|Publication number||US6641243 B2|
|Application number||US 09/978,367|
|Publication date||Nov 4, 2003|
|Filing date||Oct 15, 2001|
|Priority date||Jan 13, 1999|
|Also published as||DE60032036D1, DE60032036T2, EP1020290A2, EP1020290A3, EP1020290B1, US6322189, US20020067384|
|Publication number||09978367, 978367, US 6641243 B2, US 6641243B2, US-B2-6641243, US6641243 B2, US6641243B2|
|Inventors||Daryl E. Anderson, Dennis Schloeman, Jeffery S. Beck|
|Original Assignee||Hewlett-Packard Development Company, L.P.|
|Export Citation||BiBTeX, EndNote, RefMan|
|Patent Citations (24), Referenced by (20), Classifications (13), Legal Events (4)|
|External Links: USPTO, USPTO Assignment, Espacenet|
This application is a continuation of Ser. No. 09/231,331 filed Jan. 13, 1999 now U.S. Pat. No. 6,322,189.
The present invention relates to printheads with multiple printhead dies and, more specifically, to temperature control among the multiple printhead dies to improve print quality.
Several types of printing devices are known in the art and they include laser, dot matrix, mechanical actuated ink jet and thermal actuated ink jet printers and the like. The present invention is particularly applicable to ink jet printers and, more specifically, to thermal actuated ink jet printers. Nonetheless, it should be recognized that the effects of temperature on ink and print quality may be an issue in all types of printers (because of the coefficient of expansion of ink and other materials, among other reasons) and thus, the present invention is applicable to all printers.
Ink jet printheads are known that include a semiconductive substrate or “die” on which are formed a plurality of firing chambers. Ink and control signals are provided to the firing chambers for controlled expulsion of ink. In order to achieve faster printing rates, the present invention contemplates providing a plurality of these dies in a side by side arrangement or the like (thereby creating a larger ink expulsion area), and such an arrangement is termed an array or module (hereinafter referred to as an “array”).
When multiple dies are placed side by side to form a printhead array, however, print quality issues can arise. A principal concern stems from the performance of two neighboring dies that are operating at different temperatures. The concern usually manifests itself as a sudden change in image intensity at the interface between the dies. The change in image intensity is caused by different sized ink drops being expelled by the neighboring die because ink drop volume varies with die temperature. Thus, a need exists to provide a printhead array in which the printhead dies or the like are maintained at a more uniform temperature and thus produce ink drops of more uniform volume.
Accordingly, it is an object of the present invention to provide a multiple printhead arrangement that creates ink drops having an approximately uniform volume.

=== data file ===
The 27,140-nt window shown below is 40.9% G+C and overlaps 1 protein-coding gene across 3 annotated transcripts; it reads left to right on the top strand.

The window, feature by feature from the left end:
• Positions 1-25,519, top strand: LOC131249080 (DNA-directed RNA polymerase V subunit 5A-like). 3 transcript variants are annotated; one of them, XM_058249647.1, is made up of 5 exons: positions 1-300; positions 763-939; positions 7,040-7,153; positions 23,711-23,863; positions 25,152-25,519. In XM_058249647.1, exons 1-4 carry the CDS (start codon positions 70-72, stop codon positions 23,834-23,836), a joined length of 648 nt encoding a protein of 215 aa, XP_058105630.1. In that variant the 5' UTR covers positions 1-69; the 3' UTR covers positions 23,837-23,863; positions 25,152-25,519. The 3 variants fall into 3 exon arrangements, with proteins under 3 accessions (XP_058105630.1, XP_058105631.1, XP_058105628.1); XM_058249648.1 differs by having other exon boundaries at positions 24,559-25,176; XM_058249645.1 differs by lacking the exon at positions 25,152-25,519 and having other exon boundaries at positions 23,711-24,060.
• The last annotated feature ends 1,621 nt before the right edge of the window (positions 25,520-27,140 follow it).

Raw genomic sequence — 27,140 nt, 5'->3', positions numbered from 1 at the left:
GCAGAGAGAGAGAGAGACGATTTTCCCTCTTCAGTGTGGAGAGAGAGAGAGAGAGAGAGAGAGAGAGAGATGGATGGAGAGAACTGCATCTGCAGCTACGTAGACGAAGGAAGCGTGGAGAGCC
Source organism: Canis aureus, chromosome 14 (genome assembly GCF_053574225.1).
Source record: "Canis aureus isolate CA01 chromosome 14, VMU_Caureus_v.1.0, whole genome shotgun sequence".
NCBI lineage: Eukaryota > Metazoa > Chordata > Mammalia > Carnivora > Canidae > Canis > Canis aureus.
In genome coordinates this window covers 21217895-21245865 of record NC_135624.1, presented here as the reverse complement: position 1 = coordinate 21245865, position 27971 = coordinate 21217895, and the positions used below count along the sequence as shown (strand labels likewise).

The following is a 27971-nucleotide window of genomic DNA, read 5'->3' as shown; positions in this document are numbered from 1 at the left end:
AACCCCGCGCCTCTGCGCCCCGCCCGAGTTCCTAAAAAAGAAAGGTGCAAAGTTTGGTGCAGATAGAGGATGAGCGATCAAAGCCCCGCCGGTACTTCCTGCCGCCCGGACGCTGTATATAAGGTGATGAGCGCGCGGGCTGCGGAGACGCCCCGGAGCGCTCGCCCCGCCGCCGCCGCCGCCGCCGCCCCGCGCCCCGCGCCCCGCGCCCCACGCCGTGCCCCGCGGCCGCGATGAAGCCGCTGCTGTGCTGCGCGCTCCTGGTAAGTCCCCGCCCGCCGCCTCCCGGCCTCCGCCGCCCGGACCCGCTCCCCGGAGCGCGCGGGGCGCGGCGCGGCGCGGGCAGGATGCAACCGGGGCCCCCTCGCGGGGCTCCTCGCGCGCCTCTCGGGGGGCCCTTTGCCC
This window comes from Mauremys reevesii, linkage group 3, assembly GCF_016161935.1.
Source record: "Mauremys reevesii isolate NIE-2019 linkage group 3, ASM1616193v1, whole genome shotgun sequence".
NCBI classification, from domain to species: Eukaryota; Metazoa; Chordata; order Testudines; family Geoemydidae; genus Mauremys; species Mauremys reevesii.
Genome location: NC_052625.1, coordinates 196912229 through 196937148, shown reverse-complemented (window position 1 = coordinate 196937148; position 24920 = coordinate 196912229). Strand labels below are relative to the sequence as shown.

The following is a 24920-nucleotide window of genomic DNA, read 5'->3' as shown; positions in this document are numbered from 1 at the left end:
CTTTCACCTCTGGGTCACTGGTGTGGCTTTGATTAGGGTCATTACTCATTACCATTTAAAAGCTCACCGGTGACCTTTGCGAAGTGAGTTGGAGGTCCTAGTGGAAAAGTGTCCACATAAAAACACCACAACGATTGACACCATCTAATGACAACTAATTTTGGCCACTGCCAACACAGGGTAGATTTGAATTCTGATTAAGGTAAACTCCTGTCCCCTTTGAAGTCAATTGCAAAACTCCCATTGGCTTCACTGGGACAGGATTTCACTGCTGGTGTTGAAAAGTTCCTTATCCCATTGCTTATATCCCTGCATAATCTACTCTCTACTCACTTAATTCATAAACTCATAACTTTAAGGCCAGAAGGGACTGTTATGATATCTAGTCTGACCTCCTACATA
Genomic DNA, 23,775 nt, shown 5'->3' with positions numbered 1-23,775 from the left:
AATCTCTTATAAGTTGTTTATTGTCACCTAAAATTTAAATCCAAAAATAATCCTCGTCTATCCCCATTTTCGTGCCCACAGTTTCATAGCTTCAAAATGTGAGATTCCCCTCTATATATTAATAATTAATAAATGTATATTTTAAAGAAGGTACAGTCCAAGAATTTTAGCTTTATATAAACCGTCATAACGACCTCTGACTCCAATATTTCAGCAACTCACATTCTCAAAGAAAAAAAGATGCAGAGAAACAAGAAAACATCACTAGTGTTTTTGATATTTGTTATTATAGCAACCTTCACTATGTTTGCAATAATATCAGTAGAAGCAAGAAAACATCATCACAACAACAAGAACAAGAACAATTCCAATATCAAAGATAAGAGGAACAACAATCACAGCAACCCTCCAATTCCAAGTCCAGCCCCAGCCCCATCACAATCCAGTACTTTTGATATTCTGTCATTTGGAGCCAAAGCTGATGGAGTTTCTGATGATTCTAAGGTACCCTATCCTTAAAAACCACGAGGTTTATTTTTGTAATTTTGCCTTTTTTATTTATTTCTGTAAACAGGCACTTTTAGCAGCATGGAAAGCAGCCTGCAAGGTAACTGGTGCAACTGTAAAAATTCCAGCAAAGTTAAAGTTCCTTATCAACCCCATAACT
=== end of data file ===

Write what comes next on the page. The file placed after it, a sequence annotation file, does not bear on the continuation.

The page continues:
It is another object of the present invention to provide a multiple printhead arrangement in which the operating temperature of each printhead is controlled.
It is also an object of the present invention to provide a multiple printhead arrangement in which each of the printheads operate at approximately the same temperature.
These and related objects of the present invention are achieved by use of a multiple printhead apparatus with temperature control and method as described herein.
The attainment of the foregoing and related advantages and features of the invention should be more readily apparent to those skilled in the art, after review of the following more detailed description of the invention taken together with the drawings.
FIG. 1 is a side view of a plurality of printhead dies arranged in an array in accordance with the present invention.
FIG. 2 is a schematic diagram of an analog implementation of a temperature control circuit in accordance with the present invention.
FIG. 3 is a schematic diagram of a digital implementation of a temperature control circuit in accordance with the present invention.
Referring to FIG. 1, a side view of a plurality of printhead dies (generally referred to herein as “printheads”) 11-13 arranged in an array 10 in accordance with the present invention is shown. While three printheads are shown in FIG. 1, it should be recognized that the present invention is applicable to any number of printheads greater than one. Each printhead includes at least one firing chamber 41 with an ink expulsion mechanism 42 such as a resistor (thermal actuation) or a piezo-electric actuator (mechanical actuation).
A heating element such as a resistive heating element or the like 43 is also preferably provided in each printhead. If the heating element is implemented as a resistive heating element, it may be achieved as a resistor or transistor. Suitable heating elements are generally known in the art.